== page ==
With our partners in Bangladesh we identified at least 29 global brands that had recent or current orders with at least one of the five garment factories in the Rana Plaza building, including Benetton (Italy), Bonmarche (UK), Cato Fashions (USA), The Children's Place (USA), El Corte Ingles (Spain), Joe Fresh (Loblaws, Canada), Kik (Germany), Mango (Spain), Matalan (UK), Primark (UK/Ireland) and Texman (Denmark).

Each of these brands was a complicit participant in the creation of an environment that ultimately led to the deaths and maiming of thousands of individuals. Calculations based on International Labour Organisation convention 121 showed that the families of those affected by the Rana Plaza collapse are owed $30 million in compensation.

We campaigned hard to convince all brands in who sourced from Rana Plaza, and essentially all brands in Bangladesh should contribute according to their ability to pay, the size of their relationship with Bangladesh and their relationship with Rana Plaza.

We campaigned for over two years to make brands take their responsibility and pay into the trust fund or increase their contribution if their first payment was insufficient.

We collected over 1 million signatures to make Benetton pay up an appropriate amount. There was irrefutable evidence exposing their direct link to Rana Plaza – photographs of the Benetton labels in the building rubble, and documentation of order forms from the New Wave Factory in the Rana Plaza building.

Following initial denials from the company in regard to their link to Rana Plaza, they later publicly acknowledged that New Wave Style was a supplier for Benetton. The fact that brands like Benetton kept dragging their feet only prolonged the suffering of the workers impacted by Rana Plaza. Some brands linked to the disaster even never paid up.


The collapse of Rana Plaza brought worldwide attention to deathtrap workplaces within the garment industry.

The public interest and media attention has resulted in more political pressure than ever before to effect change and has led to significant ground-breaking approaches to prevention and remedy, with the establishment of the binding Accord on Fire and Building Safety in Bangladesh and the Rana Plaza Arrangement involving all major stakeholders, meant to compensate the survivors and the families of the killed workers.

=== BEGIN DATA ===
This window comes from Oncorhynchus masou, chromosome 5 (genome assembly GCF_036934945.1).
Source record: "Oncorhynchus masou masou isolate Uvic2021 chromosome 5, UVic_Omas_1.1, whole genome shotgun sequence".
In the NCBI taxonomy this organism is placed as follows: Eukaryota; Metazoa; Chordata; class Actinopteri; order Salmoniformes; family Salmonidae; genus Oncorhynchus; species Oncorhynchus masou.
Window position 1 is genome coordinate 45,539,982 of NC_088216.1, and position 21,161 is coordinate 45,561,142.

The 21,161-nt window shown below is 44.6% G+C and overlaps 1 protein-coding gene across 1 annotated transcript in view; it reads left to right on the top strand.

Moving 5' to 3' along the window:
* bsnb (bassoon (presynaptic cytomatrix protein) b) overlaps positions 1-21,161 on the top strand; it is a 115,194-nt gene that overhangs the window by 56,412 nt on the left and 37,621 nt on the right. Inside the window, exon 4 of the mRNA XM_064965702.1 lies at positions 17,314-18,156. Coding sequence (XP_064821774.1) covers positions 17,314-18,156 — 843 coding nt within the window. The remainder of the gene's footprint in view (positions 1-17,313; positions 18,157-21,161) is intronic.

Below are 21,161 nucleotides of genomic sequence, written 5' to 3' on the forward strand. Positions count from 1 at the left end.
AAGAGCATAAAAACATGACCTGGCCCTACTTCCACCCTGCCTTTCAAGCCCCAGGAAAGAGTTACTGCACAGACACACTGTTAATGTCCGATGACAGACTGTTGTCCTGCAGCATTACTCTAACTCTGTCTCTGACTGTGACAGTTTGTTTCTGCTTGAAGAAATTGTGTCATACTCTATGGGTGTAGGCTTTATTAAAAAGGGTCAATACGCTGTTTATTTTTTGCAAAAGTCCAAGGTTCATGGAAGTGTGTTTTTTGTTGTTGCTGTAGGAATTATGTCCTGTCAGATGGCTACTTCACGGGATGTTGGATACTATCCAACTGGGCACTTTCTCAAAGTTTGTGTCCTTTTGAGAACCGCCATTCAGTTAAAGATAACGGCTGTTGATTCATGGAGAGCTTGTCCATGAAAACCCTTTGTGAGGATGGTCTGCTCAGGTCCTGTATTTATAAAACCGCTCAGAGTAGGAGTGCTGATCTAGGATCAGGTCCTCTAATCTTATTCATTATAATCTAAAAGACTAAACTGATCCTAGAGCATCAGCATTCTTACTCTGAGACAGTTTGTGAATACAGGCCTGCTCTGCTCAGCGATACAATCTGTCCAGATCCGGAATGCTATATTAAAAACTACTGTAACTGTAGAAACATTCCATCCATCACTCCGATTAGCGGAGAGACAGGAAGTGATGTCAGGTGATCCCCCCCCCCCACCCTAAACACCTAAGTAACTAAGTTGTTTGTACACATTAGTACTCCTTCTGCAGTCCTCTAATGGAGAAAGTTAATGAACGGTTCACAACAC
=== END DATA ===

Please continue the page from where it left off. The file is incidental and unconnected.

The Arrangement is an unprecedented coordinated approach to ensure all those who have suffered due to the collapse will receive payments to cover loss of income and medical costs.

Only after more than two years after the disaster and some vigorous campaigning could the last reluctant brands, such as Benetton, be convinced to pay an appropriate amount into the fund and was the target of $30 million compensation reached. This meant that the compensation process could finally begin. The full list of donors to the arrangement can be found on the website of the trust fund.

The immense difficulty in establishing which brands produced at Rana Plaza sparked an intense movement to create more transparency in the garment industry.


You can read more in our 2013 report Still Waiting, looking at the lack of compensation paid to victims of Rana Plaza and Tazreen Fashions. More information on the process can be found in this University of Sussex report from 2018. 

Every year since the Rana Plaza collapse we launched updates on the situation of the Rana Plaza workers and workers in Bangladesh in general. Find these updates under resources.

A lot of media outlets paid extensive attention to the collapse, for example